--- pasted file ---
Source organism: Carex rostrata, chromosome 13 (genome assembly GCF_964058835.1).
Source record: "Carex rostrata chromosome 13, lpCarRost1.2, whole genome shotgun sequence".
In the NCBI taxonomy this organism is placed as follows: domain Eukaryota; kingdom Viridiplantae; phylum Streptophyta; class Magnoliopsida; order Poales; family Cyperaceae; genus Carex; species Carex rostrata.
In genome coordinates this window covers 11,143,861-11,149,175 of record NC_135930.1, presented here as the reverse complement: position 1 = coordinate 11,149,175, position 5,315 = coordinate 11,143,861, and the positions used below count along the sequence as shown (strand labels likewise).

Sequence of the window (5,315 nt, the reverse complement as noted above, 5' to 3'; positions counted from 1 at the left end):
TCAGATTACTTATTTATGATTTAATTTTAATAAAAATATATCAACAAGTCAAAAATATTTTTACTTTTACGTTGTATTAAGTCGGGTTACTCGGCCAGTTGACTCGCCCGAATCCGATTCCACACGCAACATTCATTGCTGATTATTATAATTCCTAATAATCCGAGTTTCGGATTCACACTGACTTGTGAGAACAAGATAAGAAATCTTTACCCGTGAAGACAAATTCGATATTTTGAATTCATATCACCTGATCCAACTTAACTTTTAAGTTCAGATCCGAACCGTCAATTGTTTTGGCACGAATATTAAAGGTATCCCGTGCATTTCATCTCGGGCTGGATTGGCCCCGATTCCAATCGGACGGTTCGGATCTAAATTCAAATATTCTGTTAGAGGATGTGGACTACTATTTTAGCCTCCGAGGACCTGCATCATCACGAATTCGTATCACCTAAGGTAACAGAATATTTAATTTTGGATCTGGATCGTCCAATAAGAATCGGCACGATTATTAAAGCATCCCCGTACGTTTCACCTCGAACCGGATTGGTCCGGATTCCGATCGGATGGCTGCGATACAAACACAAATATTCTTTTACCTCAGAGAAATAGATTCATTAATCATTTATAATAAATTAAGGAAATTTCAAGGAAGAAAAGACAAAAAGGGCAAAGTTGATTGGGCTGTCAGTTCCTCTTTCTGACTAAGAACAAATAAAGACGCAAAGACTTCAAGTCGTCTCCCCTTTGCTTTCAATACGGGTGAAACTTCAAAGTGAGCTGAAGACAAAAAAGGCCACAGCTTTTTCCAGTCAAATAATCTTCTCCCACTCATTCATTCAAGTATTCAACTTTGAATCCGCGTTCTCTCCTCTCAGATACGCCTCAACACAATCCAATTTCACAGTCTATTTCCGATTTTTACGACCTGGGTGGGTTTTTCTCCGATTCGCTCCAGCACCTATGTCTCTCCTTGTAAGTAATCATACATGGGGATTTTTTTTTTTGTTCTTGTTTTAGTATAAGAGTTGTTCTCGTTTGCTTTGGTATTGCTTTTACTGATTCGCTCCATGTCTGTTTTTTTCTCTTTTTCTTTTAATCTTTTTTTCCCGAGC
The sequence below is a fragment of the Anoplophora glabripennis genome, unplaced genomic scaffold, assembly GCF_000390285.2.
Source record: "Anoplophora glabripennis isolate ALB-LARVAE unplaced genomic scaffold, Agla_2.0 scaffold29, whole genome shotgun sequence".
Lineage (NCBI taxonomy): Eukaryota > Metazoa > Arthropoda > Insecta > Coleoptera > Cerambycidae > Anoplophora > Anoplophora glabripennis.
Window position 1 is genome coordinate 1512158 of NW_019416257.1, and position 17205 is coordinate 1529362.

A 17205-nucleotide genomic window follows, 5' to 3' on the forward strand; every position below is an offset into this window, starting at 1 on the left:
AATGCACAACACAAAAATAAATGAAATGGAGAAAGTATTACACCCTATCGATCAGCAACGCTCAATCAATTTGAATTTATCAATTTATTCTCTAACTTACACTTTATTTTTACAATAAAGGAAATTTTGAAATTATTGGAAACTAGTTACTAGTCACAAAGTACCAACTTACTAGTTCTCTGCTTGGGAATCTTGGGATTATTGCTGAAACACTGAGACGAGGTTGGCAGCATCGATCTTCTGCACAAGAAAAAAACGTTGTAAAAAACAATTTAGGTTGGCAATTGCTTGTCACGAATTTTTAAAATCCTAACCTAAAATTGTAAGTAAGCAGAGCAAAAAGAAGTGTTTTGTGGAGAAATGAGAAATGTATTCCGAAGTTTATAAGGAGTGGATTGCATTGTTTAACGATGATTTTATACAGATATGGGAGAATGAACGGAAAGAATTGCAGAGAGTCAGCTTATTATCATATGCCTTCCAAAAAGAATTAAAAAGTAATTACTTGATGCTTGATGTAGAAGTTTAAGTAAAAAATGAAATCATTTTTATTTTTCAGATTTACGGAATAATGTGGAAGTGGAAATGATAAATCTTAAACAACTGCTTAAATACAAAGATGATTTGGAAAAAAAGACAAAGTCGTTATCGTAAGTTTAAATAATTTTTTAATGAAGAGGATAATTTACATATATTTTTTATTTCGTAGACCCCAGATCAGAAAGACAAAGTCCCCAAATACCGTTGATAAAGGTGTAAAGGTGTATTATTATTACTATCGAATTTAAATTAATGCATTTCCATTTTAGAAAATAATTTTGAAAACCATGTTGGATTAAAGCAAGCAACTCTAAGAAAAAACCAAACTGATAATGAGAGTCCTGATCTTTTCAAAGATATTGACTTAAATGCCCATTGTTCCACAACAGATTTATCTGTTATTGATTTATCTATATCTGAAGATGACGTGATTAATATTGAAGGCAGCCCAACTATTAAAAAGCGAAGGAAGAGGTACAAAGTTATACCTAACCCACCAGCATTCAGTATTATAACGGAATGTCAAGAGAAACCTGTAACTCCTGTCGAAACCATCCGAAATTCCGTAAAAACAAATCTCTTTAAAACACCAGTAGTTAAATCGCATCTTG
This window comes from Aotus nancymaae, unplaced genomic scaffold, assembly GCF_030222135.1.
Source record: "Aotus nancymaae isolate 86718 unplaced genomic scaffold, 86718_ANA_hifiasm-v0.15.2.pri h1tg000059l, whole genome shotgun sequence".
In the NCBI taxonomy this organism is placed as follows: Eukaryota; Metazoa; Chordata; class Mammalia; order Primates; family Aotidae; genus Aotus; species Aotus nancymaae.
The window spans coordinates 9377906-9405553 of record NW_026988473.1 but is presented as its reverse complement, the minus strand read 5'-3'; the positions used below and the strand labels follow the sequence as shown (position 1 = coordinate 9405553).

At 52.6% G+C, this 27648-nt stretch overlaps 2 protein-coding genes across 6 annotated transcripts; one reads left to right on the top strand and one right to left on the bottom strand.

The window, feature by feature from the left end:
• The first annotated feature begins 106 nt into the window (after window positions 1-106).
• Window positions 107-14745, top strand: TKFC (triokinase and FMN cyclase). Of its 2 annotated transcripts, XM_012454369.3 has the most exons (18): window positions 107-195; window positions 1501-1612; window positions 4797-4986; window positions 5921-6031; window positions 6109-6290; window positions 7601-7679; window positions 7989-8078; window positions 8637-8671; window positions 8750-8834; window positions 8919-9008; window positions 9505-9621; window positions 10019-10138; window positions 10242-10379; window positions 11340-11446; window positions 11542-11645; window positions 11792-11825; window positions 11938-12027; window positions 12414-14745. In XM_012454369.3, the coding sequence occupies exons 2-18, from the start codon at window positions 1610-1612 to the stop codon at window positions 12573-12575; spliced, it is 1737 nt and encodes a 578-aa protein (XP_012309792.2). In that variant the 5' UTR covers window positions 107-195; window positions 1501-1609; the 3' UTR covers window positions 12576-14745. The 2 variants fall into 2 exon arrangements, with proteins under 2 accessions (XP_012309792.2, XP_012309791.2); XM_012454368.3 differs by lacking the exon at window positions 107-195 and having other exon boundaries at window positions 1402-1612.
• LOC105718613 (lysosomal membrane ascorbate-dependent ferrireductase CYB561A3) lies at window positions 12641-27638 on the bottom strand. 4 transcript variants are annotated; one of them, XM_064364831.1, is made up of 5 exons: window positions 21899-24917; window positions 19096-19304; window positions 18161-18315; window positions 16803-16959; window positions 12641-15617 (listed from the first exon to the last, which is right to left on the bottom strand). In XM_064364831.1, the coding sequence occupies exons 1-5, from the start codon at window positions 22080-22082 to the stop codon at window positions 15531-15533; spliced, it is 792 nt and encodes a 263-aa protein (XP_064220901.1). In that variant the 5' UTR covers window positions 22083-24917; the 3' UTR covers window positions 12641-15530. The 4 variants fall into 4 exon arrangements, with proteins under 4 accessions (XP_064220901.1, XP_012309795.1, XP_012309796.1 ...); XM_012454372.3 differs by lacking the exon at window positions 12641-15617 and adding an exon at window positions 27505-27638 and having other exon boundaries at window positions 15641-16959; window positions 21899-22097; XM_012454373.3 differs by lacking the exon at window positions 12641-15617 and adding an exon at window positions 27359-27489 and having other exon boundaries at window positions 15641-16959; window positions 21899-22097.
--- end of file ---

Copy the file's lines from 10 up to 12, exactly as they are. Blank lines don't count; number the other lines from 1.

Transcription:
Window position 1 is genome coordinate 1512158 of NW_019416257.1, and position 17205 is coordinate 1529362.

A 17205-nucleotide genomic window follows, 5' to 3' on the forward strand; every position below is an offset into this window, starting at 1 on the left:
AATGCACAACACAAAAATAAATGAAATGGAGAAAGTATTACACCCTATCGATCAGCAACGCTCAATCAATTTGAATTTATCAATTTATTCTCTAACTTACACTTTATTTTTACAATAAAGGAAATTTTGAAATTATTGGAAACTAGTTACTAGTCACAAAGTACCAACTTACTAGTTCTCTGCTTGGGAATCTTGGGATTATTGCTGAAACACTGAGACGAGGTTGGCAGCATCGATCTTCTGCACAAGAAAAAAACGTTGTAAAAAACAATTTAGGTTGGCAATTGCTTGTCACGAATTTTTAAAATCCTAACCTAAAATTGTAAGTAAGCAGAGCAAAAAGAAGTGTTTTGTGGAGAAATGAGAAATGTATTCCGAAGTTTATAAGGAGTGGATTGCATTGTTTAACGATGATTTTATACAGATATGGGAGAATGAACGGAAAGAATTGCAGAGAGTCAGCTTATTATCATATGCCTTCCAAAAAGAATTAAAAAGTAATTACTTGATGCTTGATGTAGAAGTTTAAGTAAAAAATGAAATCATTTTTATTTTTCAGATTTACGGAATAATGTGGAAGTGGAAATGATAAATCTTAAACAACTGCTTAAATACAAAGATGATTTGGAAAAAAAGACAAAGTCGTTATCGTAAGTTTAAATAATTTTTTAATGAAGAGGATAATTTACATATATTTTTTATTTCGTAGACCCCAGATCAGAAAGACAAAGTCCCCAAATACCGTTGATAAAGGTGTAAAGGTGTATTATTATTACTATCGAATTTAAATTAATGCATTTCCATTTTAGAAAATAATTTTGAAAACCATGTTGGATTAAAGCAAGCAACTCTAAGAAAAAACCAAACTGATAATGAGAGTCCTGATCTTTTCAAAGATATTGACTTAAATGCCCATTGTTCCACAACAGATTTATCTGTTATTGATTTATCTATATCTGAAGATGACGTGATTAATATTGAAGGCAGCCCAACTATTAAAAAGCGAAGGAAGAGGTACAAAGTTATACCTAACCCACCAGCATTCAGTATTATAACGGAATGTCAAGAGAAACCTGTAACTCCTGTCGAAACCATCCGAAATTCCGTAAAAACAAATCTCTTTAAAACACCAGTAGTTAAATCGCATCTTG